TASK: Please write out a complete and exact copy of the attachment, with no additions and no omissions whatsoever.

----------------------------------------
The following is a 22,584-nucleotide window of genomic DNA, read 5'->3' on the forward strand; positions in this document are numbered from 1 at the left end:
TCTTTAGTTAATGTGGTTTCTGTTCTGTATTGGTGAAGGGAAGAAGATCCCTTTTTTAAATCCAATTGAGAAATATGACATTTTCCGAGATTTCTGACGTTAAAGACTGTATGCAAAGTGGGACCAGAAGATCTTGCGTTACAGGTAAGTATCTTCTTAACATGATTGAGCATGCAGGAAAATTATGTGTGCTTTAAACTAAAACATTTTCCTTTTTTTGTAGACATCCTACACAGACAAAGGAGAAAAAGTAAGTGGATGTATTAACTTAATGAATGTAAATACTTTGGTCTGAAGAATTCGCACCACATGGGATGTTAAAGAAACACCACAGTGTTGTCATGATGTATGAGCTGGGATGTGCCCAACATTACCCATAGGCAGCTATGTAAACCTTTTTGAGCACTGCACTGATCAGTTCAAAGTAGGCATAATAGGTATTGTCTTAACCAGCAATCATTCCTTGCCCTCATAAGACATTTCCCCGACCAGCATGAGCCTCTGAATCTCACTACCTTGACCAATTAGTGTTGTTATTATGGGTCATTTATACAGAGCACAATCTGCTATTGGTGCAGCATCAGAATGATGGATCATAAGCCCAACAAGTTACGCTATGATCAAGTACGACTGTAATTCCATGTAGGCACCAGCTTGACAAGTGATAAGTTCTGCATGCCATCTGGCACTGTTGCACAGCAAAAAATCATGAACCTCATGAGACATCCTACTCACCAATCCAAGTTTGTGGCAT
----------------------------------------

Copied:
The following is a 22,584-nucleotide window of genomic DNA, read 5'->3' on the forward strand; positions in this document are numbered from 1 at the left end:
TCTTTAGTTAATGTGGTTTCTGTTCTGTATTGGTGAAGGGAAGAAGATCCCTTTTTTAAATCCAATTGAGAAATATGACATTTTCCGAGATTTCTGACGTTAAAGACTGTATGCAAAGTGGGACCAGAAGATCTTGCGTTACAGGTAAGTATCTTCTTAACATGATTGAGCATGCAGGAAAATTATGTGTGCTTTAAACTAAAACATTTTCCTTTTTTTGTAGACATCCTACACAGACAAAGGAGAAAAAGTAAGTGGATGTATTAACTTAATGAATGTAAATACTTTGGTCTGAAGAATTCGCACCACATGGGATGTTAAAGAAACACCACAGTGTTGTCATGATGTATGAGCTGGGATGTGCCCAACATTACCCATAGGCAGCTATGTAAACCTTTTTGAGCACTGCACTGATCAGTTCAAAGTAGGCATAATAGGTATTGTCTTAACCAGCAATCATTCCTTGCCCTCATAAGACATTTCCCCGACCAGCATGAGCCTCTGAATCTCACTACCTTGACCAATTAGTGTTGTTATTATGGGTCATTTATACAGAGCACAATCTGCTATTGGTGCAGCATCAGAATGATGGATCATAAGCCCAACAAGTTACGCTATGATCAAGTACGACTGTAATTCCATGTAGGCACCAGCTTGACAAGTGATAAGTTCTGCATGCCATCTGGCACTGTTGCACAGCAAAAAATCATGAACCTCATGAGACATCCTACTCACCAATCCAAGTTTGTGGCAT